The small insect, portrayed on the following photograph ...


... is part of the large and varied Hemiptera order, a group of insects that, besides a variety of spectacular shapes and colors, has to offer also a spectacular variety of plant sucking pests ...

... and this is one of them - the Homotoma ficus ... that feeds and reproduces on the Common fig (Ficus carica) ... on this photograph you can see the nymph in the upper left corner, and the fresh adult that just exited its nymph skin - in the lower right corner.


I began this personal journey through the world and life of this species with the nymphs.


I noticed them first, on that early morning ... three days ago. I thought that this is some mold or fungal growth on the leaves ... but when I prepared my macro equipment and took a good look through the lens ...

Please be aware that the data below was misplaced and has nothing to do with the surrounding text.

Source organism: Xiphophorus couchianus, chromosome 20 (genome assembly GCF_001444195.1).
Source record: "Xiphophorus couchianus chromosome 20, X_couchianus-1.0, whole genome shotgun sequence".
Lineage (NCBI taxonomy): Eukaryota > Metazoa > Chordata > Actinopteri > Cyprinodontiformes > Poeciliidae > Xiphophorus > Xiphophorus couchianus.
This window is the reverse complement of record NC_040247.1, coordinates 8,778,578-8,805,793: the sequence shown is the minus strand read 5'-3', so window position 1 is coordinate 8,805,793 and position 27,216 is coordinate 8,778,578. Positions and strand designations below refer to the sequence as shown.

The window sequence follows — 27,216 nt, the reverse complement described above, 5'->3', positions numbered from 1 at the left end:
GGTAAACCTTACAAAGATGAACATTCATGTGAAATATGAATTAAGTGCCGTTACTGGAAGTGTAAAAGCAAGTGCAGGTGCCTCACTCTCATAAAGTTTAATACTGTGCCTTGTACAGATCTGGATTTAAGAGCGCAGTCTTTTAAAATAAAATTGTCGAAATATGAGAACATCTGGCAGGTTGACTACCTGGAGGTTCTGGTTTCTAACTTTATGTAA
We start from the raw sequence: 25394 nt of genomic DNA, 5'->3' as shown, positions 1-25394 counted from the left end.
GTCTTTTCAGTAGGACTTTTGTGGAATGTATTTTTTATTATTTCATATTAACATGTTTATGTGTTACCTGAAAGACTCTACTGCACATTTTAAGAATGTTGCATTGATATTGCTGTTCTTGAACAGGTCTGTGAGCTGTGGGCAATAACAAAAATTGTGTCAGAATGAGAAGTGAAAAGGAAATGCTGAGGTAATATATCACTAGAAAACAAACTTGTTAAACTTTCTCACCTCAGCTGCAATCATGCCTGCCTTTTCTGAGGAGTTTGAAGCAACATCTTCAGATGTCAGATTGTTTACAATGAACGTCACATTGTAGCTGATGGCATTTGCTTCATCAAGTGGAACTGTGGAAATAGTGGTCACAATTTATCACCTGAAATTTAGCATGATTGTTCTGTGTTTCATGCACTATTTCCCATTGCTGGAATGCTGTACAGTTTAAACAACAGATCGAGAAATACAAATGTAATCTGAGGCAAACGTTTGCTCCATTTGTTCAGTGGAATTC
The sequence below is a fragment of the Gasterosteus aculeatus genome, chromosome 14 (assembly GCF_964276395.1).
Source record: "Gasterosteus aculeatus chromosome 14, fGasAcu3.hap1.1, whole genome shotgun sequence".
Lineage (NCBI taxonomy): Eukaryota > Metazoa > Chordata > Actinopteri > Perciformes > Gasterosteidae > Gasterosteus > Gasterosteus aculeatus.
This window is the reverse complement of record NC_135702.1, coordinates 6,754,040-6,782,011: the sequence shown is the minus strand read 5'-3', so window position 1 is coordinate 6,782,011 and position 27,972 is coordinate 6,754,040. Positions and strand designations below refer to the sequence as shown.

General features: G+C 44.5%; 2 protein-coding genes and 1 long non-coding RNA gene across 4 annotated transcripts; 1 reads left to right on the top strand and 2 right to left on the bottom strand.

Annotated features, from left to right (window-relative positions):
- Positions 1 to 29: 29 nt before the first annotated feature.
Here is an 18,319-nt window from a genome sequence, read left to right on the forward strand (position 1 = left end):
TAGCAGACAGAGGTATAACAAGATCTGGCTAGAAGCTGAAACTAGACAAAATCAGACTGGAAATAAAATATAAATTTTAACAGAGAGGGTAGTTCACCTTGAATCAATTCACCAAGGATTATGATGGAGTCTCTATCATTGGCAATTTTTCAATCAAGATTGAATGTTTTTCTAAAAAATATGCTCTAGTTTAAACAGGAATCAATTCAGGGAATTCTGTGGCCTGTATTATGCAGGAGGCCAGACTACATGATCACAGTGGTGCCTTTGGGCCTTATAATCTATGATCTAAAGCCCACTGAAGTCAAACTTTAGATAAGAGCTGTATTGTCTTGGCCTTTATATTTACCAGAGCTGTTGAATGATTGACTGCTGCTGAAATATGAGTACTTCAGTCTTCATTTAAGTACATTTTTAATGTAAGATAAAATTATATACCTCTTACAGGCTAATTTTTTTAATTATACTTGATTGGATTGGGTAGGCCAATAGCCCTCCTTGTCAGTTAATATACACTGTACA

... I was very surprised by these strange little creatures I never saw before.


Seen up close, through a magnifying lens, It looked like a small scale alien invasion. On this photograph, you can see a bunch of nymphs in a typical layout, arranged along the largest veins of the leaf ... the empty skin isolated in the left part of the picture ... and another isolated nymph in the right sector of the image. In the occasion when this photograph was taken, I had the opportunity to learn ...


... that when a nymph gets detached from the sap sucking group ...


... is time for the metamorphosis.


I have no words to describe how much I like to observe and photograph moments like this ...


... when a minuscule biological spectacle ...


... gets revealed before my eyes.


After a few minutes the fresh new adult was out of the old skin ...


... but this final stage of the Homotoma ficus development still wasn't over ... the insect had wings ... but hey were still folded and useless ...


... so I remained concentrated on the scene for another couple of minutes ...


... watching those elegant wings ...


... unfolding and spreading ...